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Wednesday, 25 June 2014

CANDYMAN (1992) and the Missed Opportunity to Engage in Critical Analysis

3.5 Stars

So, to be honest, I had been avoiding this one for a while. I really wasn’t sure how I'd feel about creating a monster out of such a disturbing sympathetic tale. If for some reason you haven't heard it - here goes: 

1890 the son of a former slave turned respectable entrepreneur is lucky enough to be brought up in a life of privilege. Mostly unaware of his own subjection to racism and discrimination, he lives a happy life and becomes well-known for his artistic talents. One day he is commissioned by a rich white man to paint his lovely daughter, but when the two fall in love and she is found to be pregnant, the father will have none of it. The town turns on him and he is chased, tormented, and killed. Legend has it his right hand was cut off and his body was covered with honey to attract the many bees who covered him from head to toe, eventually stinging him to death.

True or not, the story (which has been around since the turn of the century) speaks to anxieties about racial tensions and blacks and whites having to live and work side by side for the first time. For that reason alone, the story is a touchy subject which making it a little difficult to properly represent on-screen without extensively examining issues of race and class overtime.

The 1992 film adaptation, now considered one of the scariest films of all times, is based on Clive Barker's novel of the same name. Needless to say, it does little to consider the contextual and historical factors the legend is tapping into. Worse, the potential to engage in the much needed critical analysis was present within the plot itself, as it followed a graduate student researching the Candyman Legend for her thesis. Instead, she focuses her effort on understanding why all the residents of Cabrini Green, a dangerous ghetto in Chicago, are convinced they are being picked off by the legend himself. Barring the stereotypical depiction of a black "hood", the film seriously undermines Candyman's story by turning him into a Dracula-type romantic killer.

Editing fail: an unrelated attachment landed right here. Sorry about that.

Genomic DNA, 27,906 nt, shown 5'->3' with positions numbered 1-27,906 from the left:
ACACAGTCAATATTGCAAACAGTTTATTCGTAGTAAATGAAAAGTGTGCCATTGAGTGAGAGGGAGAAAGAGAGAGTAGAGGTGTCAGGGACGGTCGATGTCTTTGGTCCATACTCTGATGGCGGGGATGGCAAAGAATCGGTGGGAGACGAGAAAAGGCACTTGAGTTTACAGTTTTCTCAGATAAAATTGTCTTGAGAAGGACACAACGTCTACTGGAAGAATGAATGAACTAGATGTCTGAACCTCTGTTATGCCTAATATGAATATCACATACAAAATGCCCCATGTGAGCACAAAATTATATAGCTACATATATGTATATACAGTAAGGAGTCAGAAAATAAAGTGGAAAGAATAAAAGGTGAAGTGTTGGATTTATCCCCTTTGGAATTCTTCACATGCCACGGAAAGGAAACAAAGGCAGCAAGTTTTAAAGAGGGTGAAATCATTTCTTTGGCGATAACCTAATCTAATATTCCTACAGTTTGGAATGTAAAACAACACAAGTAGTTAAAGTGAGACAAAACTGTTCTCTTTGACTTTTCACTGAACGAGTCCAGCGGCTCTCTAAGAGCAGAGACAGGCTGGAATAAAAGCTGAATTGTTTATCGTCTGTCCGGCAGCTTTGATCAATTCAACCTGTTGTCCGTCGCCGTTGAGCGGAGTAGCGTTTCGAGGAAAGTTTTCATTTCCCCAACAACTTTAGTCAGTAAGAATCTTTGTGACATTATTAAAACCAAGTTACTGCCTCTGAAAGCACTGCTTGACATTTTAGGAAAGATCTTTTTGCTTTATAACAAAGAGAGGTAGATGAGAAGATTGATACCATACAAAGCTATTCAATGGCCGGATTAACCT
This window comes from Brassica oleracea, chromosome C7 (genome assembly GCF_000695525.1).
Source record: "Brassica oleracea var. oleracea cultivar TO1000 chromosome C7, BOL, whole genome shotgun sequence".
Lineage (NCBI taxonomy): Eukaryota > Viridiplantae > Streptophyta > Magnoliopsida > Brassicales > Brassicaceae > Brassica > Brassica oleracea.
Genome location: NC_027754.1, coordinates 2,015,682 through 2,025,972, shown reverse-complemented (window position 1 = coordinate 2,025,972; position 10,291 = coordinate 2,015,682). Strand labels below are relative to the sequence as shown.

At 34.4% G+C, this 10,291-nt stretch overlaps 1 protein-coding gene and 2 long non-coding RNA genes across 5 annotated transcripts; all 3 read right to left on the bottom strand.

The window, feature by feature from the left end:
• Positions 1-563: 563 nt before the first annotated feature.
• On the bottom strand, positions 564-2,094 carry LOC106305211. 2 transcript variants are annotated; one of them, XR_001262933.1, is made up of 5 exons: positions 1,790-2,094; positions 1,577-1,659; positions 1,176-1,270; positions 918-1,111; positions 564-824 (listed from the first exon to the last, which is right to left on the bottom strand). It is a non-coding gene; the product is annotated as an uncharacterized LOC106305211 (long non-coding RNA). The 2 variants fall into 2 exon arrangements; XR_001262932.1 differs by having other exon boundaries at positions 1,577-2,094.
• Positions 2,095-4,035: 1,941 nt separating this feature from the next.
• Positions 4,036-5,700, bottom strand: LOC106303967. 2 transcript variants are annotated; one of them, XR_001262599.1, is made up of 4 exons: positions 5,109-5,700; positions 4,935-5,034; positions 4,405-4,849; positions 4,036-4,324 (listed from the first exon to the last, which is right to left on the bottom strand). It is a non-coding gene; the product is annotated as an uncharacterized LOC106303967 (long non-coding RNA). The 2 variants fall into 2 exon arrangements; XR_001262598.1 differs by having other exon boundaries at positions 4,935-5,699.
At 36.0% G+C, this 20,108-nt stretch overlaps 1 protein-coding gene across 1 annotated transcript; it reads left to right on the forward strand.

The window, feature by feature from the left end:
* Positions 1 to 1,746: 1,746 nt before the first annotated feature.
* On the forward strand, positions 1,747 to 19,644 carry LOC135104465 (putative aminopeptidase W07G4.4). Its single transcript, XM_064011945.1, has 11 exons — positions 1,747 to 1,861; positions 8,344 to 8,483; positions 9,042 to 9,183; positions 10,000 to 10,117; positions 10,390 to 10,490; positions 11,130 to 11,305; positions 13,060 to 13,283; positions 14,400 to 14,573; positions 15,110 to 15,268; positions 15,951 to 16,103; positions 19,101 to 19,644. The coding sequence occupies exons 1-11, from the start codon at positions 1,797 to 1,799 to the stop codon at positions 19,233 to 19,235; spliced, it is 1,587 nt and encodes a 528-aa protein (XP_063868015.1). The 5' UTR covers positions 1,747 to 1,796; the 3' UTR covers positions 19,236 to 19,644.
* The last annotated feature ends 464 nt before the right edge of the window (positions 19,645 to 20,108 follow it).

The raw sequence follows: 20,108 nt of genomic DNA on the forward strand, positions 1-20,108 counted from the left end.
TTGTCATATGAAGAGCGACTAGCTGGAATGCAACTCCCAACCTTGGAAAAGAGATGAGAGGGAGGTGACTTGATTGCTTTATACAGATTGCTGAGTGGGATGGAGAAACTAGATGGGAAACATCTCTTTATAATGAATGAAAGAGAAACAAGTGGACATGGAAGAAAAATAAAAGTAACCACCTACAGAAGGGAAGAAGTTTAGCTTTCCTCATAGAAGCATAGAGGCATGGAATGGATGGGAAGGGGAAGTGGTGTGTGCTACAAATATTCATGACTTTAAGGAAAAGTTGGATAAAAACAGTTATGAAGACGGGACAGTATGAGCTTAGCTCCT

I had a very difficult time understanding this connection between the legend and his Dracula-esque qualities. It felt like an elementary attempt to center his revenge on his tragically lost love. Mad with passion (presumably she resembles his lost love), Candyman seeks to destroy all of Helen’s life until all she can do is submit to him. Cute.

All in all, I do not regret watching this one, and even find the first half to be a compelling start with a lot of potential. Helen even made for an intriguing female lead, she was strong-minded and willing to push the envelope. 

Sadly I found it all fell apart in act II... SO close, but no cigar (sigh).